My Life in Pictures

My Life in Pictures Fans of Amelia s Notebook and Judy Moody will love this friendship story bursting with doodles and pictures Bea Garcia is an artist She draws anywhere and everywhere but mostly in her own notebook Whe

  • Title: My Life in Pictures
  • Author: Deborah Zemke
  • ISBN: 9780803741546
  • Page: 148
  • Format: Hardcover
  • Fans of Amelia s Notebook and Judy Moody will love this friendship story bursting with doodles and pictures Bea Garcia is an artist She draws anywhere and everywhere but mostly in her own notebook When Bea s first and only best friend Yvonne moves to Australia, not even drawing makes Bea feel better And things only get worse when a loud, rambunctious boy moves in nextFans of Amelia s Notebook and Judy Moody will love this friendship story bursting with doodles and pictures Bea Garcia is an artist She draws anywhere and everywhere but mostly in her own notebook When Bea s first and only best friend Yvonne moves to Australia, not even drawing makes Bea feel better And things only get worse when a loud, rambunctious boy moves in next door He s nothing at all like Yvonne But with a little imagination and a whole lot of doodles, Bea Garcia might just make a new friend This first book in a brand new chapter book series is a must read for doodlers everywhere.

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      Posted by:Deborah Zemke
      Published :2019-02-27T15:42:34+00:00

    1 thought on “My Life in Pictures”

    1. A cute chapter book featuring a Hispanic main character. Bea's best friend moves away, and a monster has moved in next door. Will they become friends?

    2. This is a cute book for second or third graders - girls- using a lot of drawings which helps to support reluctant readers and perhaps inspire doodlers to keep their own picture journal. What I liked about this book is that Bea has a real problem, she relied on her best friend to be her only friend, and when that friend moves away she is lost. Her new neighbor is obnoxious almost to the point of being a bully, but she begins to learn to cope. Her journal shares typical fears and frustrations of e [...]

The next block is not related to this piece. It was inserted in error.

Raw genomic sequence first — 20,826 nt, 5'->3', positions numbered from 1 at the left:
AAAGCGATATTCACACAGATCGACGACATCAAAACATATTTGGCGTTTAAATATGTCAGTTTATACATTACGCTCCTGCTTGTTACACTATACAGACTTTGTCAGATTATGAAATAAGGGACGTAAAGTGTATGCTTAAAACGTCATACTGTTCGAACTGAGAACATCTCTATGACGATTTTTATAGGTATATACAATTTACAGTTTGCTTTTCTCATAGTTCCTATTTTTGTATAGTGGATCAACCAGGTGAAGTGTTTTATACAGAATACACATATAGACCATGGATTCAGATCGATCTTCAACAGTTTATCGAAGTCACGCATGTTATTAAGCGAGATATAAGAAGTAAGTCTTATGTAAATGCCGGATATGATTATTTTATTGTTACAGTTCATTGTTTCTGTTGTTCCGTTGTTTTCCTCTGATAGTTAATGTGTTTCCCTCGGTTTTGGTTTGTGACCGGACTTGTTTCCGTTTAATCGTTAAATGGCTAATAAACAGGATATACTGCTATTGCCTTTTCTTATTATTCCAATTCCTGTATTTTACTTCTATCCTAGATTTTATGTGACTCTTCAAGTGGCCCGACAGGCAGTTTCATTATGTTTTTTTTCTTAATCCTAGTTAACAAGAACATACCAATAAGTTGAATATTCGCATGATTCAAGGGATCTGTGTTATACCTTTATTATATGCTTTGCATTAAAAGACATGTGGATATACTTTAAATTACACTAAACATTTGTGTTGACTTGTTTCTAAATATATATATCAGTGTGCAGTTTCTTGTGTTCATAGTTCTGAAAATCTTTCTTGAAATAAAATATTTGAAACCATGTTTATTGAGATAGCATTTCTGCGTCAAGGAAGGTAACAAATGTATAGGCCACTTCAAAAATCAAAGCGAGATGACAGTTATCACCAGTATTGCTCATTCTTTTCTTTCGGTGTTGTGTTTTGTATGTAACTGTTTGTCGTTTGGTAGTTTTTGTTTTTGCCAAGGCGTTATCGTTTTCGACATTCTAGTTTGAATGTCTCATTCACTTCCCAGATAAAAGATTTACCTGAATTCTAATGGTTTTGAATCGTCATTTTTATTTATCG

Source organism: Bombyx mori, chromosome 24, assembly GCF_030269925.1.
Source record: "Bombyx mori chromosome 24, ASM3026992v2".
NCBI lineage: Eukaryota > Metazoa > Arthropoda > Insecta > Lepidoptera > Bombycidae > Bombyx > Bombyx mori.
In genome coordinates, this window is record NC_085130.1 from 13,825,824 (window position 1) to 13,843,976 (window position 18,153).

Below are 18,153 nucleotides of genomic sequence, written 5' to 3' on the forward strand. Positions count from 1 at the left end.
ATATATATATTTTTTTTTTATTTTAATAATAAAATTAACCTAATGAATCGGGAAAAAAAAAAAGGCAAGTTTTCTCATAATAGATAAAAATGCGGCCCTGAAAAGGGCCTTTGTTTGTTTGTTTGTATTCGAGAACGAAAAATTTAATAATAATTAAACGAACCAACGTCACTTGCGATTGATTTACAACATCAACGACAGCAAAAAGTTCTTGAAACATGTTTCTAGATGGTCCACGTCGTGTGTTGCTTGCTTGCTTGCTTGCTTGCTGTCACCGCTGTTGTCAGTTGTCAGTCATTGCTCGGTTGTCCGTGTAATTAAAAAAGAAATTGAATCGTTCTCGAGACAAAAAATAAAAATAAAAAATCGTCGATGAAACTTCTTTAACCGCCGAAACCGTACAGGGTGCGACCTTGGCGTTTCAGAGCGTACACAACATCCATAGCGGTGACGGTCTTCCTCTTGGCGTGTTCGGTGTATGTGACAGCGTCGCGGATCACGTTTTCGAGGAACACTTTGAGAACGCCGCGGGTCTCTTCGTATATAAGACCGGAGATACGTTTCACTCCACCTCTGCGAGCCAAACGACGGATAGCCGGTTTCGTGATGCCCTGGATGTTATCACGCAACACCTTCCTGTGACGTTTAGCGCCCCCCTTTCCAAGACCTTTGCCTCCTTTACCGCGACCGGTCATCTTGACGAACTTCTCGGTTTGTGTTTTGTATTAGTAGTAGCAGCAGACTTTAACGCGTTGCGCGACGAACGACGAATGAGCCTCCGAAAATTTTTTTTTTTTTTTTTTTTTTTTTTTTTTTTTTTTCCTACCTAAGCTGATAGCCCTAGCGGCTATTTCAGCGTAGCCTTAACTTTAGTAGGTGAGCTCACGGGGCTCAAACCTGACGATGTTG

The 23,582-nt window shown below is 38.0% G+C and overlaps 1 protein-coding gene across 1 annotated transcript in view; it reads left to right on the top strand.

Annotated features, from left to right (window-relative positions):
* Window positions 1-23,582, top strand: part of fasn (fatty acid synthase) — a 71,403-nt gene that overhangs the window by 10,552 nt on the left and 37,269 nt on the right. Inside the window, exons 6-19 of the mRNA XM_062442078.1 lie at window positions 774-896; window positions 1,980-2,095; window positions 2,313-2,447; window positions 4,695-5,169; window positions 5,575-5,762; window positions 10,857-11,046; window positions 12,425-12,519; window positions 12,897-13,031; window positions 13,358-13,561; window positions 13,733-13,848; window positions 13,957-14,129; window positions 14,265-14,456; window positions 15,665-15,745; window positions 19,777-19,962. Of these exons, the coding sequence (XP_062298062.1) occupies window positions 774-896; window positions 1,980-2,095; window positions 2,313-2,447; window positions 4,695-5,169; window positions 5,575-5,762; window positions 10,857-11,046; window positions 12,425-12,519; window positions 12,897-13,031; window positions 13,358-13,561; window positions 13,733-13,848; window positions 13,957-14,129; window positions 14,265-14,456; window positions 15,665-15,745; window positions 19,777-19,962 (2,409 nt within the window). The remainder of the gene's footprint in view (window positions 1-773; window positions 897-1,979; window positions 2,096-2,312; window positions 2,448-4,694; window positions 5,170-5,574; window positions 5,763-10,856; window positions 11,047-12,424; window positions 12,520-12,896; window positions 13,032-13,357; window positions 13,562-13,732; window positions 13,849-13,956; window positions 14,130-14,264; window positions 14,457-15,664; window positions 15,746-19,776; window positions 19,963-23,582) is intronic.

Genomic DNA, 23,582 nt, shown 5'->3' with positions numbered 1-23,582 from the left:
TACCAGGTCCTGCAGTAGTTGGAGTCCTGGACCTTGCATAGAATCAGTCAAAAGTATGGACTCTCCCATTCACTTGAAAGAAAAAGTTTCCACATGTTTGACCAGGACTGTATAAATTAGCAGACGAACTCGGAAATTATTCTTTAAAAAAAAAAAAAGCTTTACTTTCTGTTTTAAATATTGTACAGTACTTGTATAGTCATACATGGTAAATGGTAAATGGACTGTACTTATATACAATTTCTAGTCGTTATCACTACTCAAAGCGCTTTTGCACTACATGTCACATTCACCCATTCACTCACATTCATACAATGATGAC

3. Awards the book has received (if any)- N/AAppropriate grade level(s) – 1st - 4th gradeOriginal 3-line summary: Bea's neighbor was her best friend until her friend moved away. She was left alone at school with her annoying little brother and an annoying new boy at school. She channels her sadness and frustration through pictures in her journal. Original 3-line review: This book is perfect for emergent readers and teaches children the concepts of a chapter book without being too overwhelming. I [...]

    4. I'm not sure how I feel about this book. It has the feel of a graphic novel/novel hybrid. Definitely for third-graders. The writing was so simple that it was a bit aggravating for me. Also, the ending felt a bit off to me. I didn't understand how the two characters suddenly became friends? So, I honestly don't know how to judge this book.

    5. Beginning chapter book readers will love the combination of words and pictures through which Bea tells her stories, so I see this becoming a popular series in our library. Many of my students will be able to relate to Bea's struggles in coming to terms with her best friend moving away and will be eventually comforted and reassured that friendships can be maintained over time and place.

    6. For fans of My Happy Life -- lots of similarities here -- sweet friendship story, but things change when your best friend moves away.Bea Garcia is an artist, and her drawings illustrate the text. Also incorporates a few Spanish words in the text.

    7. Changes are hard. How to best deal with them is a challenge and Be a does a pretty nice job of this. She draws her way to understanding. I wonder how kids will see themselves in her struggle.